How to reach out and touch someone before the telegraph was even invented, fascinates historian Kevin Gumienny, PhD, a special lecturer in the history department at New Jersey Institute of Technology (NJIT). Gumienny, who specializes in the history of science and technology, will highlight three men of science, the history of print and more, Nov. 19, 2005, at a daylong symposium in Madison.
"I'll focus on how scientific ideas were shared, and explore how people used face-to-face communication, written letters, boxed plants, and prints to disseminate, promote and challenge ideas about the natural world," Gumienny said. Editor's Note: To interview Gumienny, call Sheryl Weinstein, 973-596-3436.
Gumienny's talk will highlight work from 1780-1820 of significant scientific figures and the role of printed material. To be highlighted are Isaac Greenwood III, a Boston dentist who focused on electricity; "Mad" Captain John MacPherson, a Philadelphia privateer and real-estate entrepreneur whose scientific specialties were astronomy and mechanics; Henry Moyes, a popular Scottish lecturer about chemistry and natural history.
Gumienny will also focus on Humphrey Marshall, a botanist, at the center of a network of natural historians and gardeners. Marshall used letters and boxes to exchange, not only knowledge, but also seeds, shrubs, trees, and flowers. "He created a great blend of commerce, patronage, and barter," said Gumienny.
Print also played an essential role in early communication. "It helped advertise the lectures of natural philosophers by providing catalogs and botanical descriptions and helped people learn more about their world," said Gumienny.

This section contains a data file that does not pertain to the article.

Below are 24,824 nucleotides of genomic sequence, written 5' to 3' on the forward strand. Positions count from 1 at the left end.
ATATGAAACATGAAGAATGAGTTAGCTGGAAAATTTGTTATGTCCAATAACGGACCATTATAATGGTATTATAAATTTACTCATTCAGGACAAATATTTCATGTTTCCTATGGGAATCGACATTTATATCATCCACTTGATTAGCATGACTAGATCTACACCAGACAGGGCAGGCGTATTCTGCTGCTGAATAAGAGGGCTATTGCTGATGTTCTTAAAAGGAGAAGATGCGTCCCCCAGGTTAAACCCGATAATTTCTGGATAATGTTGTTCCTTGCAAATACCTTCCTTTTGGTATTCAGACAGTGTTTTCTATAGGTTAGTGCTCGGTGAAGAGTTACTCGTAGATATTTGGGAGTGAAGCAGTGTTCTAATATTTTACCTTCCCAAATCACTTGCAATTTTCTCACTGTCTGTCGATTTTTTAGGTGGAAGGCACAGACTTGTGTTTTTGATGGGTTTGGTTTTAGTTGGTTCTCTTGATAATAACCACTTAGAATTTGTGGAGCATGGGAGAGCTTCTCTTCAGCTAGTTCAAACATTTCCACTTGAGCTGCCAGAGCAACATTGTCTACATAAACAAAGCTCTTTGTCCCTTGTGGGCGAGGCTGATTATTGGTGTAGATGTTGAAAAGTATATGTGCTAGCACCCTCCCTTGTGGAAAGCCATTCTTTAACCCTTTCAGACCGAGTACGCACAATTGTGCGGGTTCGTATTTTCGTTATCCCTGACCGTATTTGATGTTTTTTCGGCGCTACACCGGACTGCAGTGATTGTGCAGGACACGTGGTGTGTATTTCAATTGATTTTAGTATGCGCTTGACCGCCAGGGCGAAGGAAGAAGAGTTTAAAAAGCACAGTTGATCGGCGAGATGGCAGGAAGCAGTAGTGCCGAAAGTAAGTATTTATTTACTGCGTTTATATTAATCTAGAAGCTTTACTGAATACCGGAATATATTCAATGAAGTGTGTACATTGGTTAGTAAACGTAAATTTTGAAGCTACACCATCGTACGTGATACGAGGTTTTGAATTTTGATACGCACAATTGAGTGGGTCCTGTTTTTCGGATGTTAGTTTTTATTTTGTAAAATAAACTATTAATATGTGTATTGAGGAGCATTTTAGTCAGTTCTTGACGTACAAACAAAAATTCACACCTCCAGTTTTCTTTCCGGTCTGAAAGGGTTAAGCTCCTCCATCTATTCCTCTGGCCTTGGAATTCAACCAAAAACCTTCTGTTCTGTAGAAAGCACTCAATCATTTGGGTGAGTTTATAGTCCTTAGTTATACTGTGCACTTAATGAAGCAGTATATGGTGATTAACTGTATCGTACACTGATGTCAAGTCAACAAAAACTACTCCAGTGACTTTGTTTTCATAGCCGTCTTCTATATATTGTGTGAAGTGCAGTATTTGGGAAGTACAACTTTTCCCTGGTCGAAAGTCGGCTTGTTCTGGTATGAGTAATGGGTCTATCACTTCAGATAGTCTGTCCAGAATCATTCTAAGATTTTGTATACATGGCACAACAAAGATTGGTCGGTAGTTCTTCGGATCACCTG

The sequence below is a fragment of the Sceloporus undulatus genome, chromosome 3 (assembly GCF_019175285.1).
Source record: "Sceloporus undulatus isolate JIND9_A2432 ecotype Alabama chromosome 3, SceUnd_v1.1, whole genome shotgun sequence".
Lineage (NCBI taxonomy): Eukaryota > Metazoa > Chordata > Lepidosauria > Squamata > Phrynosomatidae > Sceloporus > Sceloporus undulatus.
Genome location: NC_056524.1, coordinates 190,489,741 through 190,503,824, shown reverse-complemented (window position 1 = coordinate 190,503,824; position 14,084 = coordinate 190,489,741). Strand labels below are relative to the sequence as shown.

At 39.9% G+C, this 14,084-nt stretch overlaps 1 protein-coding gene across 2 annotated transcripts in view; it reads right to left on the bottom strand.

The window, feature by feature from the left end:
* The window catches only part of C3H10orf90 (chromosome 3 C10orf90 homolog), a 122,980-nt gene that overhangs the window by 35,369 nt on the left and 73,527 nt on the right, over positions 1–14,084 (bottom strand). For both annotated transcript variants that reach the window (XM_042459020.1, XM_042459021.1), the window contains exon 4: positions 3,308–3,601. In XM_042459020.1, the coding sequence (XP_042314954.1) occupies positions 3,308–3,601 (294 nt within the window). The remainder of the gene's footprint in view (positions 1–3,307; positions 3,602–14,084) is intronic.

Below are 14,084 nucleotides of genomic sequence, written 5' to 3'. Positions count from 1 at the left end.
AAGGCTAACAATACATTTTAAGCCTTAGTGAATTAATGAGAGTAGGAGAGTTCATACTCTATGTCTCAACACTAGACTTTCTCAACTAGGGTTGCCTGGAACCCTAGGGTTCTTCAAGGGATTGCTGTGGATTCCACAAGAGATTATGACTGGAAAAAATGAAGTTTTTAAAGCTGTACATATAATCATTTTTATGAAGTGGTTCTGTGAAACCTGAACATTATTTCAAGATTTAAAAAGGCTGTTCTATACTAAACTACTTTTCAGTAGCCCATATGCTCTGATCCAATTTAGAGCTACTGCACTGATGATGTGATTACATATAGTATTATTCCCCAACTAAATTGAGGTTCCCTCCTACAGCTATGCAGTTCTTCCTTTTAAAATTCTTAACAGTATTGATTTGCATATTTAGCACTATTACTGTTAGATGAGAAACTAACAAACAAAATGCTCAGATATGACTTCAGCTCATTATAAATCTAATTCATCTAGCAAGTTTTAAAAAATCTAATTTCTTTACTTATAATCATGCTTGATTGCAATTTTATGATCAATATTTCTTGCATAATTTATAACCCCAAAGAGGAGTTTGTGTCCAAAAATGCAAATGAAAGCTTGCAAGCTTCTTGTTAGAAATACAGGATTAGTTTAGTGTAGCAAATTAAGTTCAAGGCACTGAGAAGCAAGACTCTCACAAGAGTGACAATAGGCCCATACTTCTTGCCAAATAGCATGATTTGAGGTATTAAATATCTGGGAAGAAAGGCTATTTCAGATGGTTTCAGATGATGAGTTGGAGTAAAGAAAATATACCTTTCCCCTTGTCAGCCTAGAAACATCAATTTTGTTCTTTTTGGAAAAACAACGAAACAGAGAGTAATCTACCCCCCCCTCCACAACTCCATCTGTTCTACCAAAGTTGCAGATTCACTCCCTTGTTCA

Print was, in many ways, the most important way people could obtain information about science. Whether through newspaper columns, pamphlets or assessments circulating in magazines, people could learn about the natural world, Gumienny said.
Gumienny, a specialist in the history of science and early America, received his doctorate and master's degree from the State University of New York at Stony Brook and a bachelor's degree in history from Texas A&M University.
The day-long event about the history of communications technology in Morris County will be the focus of the Heritage Commission's 35th Anniversary Symposium. It will be held from 10 a.m. - 4 p.m., at the College of Florham Library, Fairleigh Dickinson University, Madison. The registration fee is $25 and includes a continental breakfast, lunch and materials. Students with current ID's will be admitted for $10. For more information, call (973) 829-8117.
New Jersey Institute of Technology, the state's public technological research university, enrolls more than 8,300 students in bachelor's, master's and doctoral degrees in 100 degree programs offered by six colleges: Newark College of Engineering, New Jersey School of Architecture, College of Science and Liberal Arts, School of Management, Albert Dorman Honors College and College of Computing Sciences. NJIT is renowned for expertise in architecture, applied mathematics, wireless communications and networking, solar physics, advanced engineered particulate materials, nanotechnology, neural engineering and eLearning.